Eat. Sleep. Exercise. Relax.
Living well as a busy woman
When you’re trying to do everything and be everything to everyone, something’s gotta give. For women, it’s often their physical or mental health.
“I see women who are trying to be the good mom, wife and daughter while working a high-powered, demanding job. Women often strive for perfection, and that just adds to the stress,” said Janell Powell, MD, with Avera Medical Group Internal Medicine Women’s Sioux Falls.
“We can roll along for quite a while, but we’ll eventually hit a wall,” Powell said. That “wall” can take the shape of chronic fatigue, anxiety or depression, worsening high blood pressure, or digestive symptoms such as acid reflux.
Powell advises patients to start with the basics: Exercise, eat well, and sleep well. Unfortunately, women often let one or more of the above “slip.”
“You can find the time to exercise – you just need to set realistic goals,” Powell said. Even if you start with 15, 20 or 30 minutes a day, it’s better than nothing.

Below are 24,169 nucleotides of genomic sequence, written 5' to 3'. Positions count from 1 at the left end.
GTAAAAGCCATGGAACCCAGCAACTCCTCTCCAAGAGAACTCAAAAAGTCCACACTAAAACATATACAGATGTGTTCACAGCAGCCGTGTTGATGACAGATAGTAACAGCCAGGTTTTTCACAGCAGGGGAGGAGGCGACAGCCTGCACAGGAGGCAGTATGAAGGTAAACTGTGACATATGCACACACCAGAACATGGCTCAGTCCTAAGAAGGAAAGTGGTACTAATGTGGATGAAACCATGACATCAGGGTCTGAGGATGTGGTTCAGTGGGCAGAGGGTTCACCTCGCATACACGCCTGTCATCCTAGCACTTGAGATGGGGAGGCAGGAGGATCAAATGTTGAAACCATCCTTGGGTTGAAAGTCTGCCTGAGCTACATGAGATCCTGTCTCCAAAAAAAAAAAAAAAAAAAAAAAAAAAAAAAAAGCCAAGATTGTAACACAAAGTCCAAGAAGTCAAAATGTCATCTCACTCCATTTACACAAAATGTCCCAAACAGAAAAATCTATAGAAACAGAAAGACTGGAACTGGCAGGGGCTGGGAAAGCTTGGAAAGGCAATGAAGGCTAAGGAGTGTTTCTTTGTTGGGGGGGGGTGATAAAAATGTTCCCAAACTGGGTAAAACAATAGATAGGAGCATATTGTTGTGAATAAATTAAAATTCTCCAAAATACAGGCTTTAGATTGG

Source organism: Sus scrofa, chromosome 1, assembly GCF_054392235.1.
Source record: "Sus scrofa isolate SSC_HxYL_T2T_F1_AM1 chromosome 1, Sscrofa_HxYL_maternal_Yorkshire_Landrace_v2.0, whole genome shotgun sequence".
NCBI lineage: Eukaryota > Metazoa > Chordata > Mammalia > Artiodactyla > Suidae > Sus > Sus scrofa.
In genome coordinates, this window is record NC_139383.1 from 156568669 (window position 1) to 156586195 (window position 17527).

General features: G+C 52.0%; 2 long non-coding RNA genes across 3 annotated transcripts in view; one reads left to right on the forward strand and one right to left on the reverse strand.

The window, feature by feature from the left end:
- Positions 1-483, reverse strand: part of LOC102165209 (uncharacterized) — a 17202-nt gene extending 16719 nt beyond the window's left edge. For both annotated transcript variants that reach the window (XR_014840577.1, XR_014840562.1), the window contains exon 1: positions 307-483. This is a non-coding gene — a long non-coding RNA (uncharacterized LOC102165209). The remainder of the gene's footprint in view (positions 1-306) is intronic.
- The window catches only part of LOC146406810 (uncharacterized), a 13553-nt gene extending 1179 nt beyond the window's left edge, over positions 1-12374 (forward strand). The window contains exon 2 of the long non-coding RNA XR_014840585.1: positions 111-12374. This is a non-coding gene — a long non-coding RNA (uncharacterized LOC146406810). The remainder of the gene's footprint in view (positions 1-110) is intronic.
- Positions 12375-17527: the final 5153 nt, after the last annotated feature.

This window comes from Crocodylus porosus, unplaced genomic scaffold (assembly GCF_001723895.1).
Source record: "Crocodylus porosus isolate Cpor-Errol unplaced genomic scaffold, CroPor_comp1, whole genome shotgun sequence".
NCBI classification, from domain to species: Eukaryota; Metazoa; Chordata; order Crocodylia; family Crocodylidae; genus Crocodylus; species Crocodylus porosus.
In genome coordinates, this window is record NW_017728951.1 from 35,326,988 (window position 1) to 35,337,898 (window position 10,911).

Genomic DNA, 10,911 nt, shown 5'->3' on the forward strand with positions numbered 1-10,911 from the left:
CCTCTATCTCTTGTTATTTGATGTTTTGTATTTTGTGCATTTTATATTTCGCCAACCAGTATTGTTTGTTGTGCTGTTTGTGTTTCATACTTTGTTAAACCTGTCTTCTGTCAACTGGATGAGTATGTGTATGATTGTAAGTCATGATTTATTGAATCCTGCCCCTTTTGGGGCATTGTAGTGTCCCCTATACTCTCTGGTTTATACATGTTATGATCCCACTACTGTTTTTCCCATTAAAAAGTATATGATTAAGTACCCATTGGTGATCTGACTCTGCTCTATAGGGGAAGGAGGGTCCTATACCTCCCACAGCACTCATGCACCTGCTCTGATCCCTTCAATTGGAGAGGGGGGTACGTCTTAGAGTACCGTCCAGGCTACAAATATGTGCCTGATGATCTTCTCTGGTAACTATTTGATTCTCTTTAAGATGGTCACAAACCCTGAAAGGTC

As you’re planning your meals and snacks, watch carbs, which can make you sluggish and lead to weight gain. Eat plenty of fruits and vegetables. Don’t skip meals. Not only will you lose energy, you’re likely to make up for those lost calories when you get home, and end up gaining weight.
Sleep can be elusive, especially when you can’t turn your mind off after a busy day. “But sleep is huge. You absolutely need to get good rest,” Powell said. If you have trouble sleeping, taking something to help can be just as important to your health as taking medications to lower blood pressure or high cholesterol. Your provider can recommend over-the-counter remedies, or a safe prescription sleep aid.
“There are those women who feel absolutely overwhelmed, and can’t get their arms around their life,” Powell said. A mild anti-anxiety medication or antidepressant can help women cope.
Beyond the health advice, Powell urges women to learn to let things go. Learn to set priorities. Learn to say it’s “good enough.”